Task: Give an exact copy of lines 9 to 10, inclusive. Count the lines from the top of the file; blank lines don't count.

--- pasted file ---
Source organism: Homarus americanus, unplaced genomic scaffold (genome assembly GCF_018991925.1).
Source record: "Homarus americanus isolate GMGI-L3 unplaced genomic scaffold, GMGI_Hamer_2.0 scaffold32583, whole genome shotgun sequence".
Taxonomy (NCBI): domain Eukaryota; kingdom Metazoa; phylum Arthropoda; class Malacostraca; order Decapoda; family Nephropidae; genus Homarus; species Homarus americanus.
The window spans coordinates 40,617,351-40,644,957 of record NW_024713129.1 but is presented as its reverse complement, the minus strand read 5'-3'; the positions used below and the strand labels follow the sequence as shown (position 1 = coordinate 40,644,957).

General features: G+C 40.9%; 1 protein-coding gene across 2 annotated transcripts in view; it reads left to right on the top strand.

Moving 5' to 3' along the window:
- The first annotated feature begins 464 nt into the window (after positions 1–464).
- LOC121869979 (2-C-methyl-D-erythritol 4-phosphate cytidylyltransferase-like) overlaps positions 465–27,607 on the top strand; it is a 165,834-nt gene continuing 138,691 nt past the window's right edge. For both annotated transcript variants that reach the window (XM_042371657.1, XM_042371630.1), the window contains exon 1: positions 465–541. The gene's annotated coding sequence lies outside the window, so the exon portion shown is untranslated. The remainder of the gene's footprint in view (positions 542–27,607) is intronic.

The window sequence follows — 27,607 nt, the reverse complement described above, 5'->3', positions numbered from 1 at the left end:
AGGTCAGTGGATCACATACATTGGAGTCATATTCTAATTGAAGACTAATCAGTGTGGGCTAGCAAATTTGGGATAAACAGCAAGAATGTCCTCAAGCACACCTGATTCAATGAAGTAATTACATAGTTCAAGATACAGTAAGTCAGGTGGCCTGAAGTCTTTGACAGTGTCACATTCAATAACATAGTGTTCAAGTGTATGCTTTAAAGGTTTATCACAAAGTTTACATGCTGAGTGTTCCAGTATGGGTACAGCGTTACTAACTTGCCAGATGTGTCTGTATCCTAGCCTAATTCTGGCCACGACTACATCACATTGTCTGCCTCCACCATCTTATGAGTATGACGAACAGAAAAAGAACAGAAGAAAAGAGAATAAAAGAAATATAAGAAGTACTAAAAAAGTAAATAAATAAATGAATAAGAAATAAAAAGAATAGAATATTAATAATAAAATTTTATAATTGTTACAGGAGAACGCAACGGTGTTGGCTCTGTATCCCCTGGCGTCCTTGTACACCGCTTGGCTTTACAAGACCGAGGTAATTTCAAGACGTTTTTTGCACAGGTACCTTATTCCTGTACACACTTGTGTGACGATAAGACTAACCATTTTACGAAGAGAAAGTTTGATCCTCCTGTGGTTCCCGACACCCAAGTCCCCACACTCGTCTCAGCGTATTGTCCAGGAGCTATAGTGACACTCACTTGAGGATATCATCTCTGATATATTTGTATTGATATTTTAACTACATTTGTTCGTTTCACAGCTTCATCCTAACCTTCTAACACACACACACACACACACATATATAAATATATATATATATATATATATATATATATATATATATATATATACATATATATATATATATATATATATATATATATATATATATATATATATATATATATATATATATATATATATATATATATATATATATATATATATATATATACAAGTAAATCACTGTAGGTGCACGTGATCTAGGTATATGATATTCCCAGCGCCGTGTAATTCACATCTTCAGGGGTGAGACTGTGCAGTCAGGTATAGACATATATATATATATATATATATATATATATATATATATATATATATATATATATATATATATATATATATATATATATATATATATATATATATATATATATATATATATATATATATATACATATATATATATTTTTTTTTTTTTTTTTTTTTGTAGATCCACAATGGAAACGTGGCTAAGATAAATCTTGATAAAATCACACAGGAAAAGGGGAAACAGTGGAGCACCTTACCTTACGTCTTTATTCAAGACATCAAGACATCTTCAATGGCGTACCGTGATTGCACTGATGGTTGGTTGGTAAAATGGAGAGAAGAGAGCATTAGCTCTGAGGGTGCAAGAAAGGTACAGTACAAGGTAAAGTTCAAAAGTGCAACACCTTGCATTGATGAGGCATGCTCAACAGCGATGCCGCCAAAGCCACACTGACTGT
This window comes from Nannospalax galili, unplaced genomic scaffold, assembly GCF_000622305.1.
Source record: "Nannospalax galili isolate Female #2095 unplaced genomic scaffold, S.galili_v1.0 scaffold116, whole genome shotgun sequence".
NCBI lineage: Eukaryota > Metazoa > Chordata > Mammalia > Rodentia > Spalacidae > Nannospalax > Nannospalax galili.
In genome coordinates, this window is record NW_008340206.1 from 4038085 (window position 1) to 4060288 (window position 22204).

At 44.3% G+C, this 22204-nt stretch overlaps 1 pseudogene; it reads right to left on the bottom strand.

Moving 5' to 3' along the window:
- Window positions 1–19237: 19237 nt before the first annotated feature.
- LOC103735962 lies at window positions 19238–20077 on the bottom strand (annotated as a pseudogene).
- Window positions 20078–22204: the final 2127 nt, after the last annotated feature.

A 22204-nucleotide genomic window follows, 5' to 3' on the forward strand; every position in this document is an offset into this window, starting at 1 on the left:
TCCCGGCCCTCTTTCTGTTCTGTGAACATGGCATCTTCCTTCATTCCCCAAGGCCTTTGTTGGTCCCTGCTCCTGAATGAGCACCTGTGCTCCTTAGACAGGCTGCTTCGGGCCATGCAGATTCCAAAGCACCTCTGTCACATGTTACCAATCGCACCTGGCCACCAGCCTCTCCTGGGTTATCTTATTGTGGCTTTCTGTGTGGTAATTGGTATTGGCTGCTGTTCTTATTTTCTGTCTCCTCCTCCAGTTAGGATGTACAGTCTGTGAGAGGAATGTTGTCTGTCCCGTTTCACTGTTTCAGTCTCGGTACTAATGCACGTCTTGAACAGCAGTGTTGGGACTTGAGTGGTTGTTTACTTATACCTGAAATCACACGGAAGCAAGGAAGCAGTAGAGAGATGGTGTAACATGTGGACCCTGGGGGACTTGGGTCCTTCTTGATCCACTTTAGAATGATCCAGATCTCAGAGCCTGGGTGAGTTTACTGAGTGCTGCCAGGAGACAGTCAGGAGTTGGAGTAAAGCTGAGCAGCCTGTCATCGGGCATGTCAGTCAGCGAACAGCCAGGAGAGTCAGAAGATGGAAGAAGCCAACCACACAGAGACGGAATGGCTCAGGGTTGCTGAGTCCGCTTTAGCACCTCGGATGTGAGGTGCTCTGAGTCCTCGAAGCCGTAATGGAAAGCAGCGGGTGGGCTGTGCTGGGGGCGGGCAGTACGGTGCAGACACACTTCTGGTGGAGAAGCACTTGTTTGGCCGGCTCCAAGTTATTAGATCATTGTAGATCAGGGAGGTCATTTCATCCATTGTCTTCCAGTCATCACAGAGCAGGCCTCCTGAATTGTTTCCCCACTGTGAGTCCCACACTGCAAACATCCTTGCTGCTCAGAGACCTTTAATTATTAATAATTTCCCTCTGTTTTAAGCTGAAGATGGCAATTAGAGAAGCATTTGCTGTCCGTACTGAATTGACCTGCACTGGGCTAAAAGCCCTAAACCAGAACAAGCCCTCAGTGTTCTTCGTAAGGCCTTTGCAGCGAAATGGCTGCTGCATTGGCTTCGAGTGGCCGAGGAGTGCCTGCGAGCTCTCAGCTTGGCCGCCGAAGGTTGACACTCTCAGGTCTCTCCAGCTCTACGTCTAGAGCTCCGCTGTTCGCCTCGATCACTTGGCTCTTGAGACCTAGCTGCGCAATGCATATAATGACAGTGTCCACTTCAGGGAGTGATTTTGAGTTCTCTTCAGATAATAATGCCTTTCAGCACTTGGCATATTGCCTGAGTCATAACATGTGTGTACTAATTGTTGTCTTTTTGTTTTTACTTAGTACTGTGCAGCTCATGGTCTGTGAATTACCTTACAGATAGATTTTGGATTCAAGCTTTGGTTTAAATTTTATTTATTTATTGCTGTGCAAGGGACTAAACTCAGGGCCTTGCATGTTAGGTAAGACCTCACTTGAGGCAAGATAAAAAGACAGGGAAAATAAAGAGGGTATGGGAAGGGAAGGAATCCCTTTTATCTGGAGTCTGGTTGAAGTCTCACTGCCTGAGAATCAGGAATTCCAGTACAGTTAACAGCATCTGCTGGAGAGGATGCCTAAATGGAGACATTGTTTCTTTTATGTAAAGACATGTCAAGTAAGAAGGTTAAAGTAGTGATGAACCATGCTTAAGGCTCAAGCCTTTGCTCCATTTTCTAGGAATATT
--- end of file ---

The window sequence follows — 27,607 nt, the reverse complement described above, 5'->3', positions numbered from 1 at the left end:
AGGTCAGTGGATCACATACATTGGAGTCATATTCTAATTGAAGACTAATCAGTGTGGGCTAGCAAATTTGGGATAAACAGCAAGAATGTCCTCAAGCACACCTGATTCAATGAAGTAATTACATAGTTCAAGATACAGTAAGTCAGGTGGCCTGAAGTCTTTGACAGTGTCACATTCAATAACATAGTGTTCAAGTGTATGCTTTAAAGGTTTATCACAAAGTTTACATGCTGAGTGTTCCAGTATGGGTACAGCGTTACTAACTTGCCAGATGTGTCTGTATCCTAGCCTAATTCTGGCCACGACTACATCACATTGTCTGCCTCCACCATCTTATGAGTATGACGAACAGAAAAAGAACAGAAGAAAAGAGAATAAAAGAAATATAAGAAGTACTAAAAAAGTAAATAAATAAATGAATAAGAAATAAAAAGAATAGAATATTAATAATAAAATTTTATAATTGTTACAGGAGAACGCAACGGTGTTGGCTCTGTATCCCCTGGCGTCCTTGTACACCGCTTGGCTTTACAAGACCGAGGTAATTTCAAGACGTTTTTTGCACAGGTACCTTATTCCTGTACACACTTGTGTGACGATAAGACTAACCATTTTACGAAGAGAAAGTTTGATCCTCCTGTGGTTCCCGACACCCAAGTCCCCACACTCGTCTCAGCGTATTGTCCAGGAGCTATAGTGACACTCACTTGAGGATATCATCTCTGATATATTTGTATTGATATTTTAACTACATTTGTTCGTTTCACAGCTTCATCCTAACCTTCTAACACACACACACACACACACATATATAAATATATATATATATATATATATATATATATATATATATATATATACATATATATATATATATATATATATATATATATATATATATATATATATATATATATATATATATATATATATATATATATATATATATATATATATATATATACAAGTAAATCACTGTAGGTGCACGTGATCTAGGTATATGATATTCCCAGCGCCGTGTAATTCACATCTTCAGGGGTGAGACTGTGCAGTCAGGTATAGACATATATATATATATATATATATATATATATATATATATATATATATATATATATATATATATATATATATATATATATATATATATATATATATATATATATATATATATATATATATATACATATATATATATTTTTTTTTTTTTTTTTTTTTGTAGATCCACAATGGAAACGTGGCTAAGATAAATCTTGATAAAATCACACAGGAAAAGGGGAAACAGTGGAGCACCTTACCTTACGTCTTTATTCAAGACATCAAGACATCTTCAATGGCGTACCGTGATTGCACTGATGGTTGGTTGGTAAAATGGAGAGAAGAGAGCATTAGCTCTGAGGGTGCAAGAAAGGTACAGTACAAGGTAAAGTTCAAAAGTGCAACACCTTGCATTGATGAGGCATGCTCAACAGCGATGCCGCCAAAGCCACACTGACTGT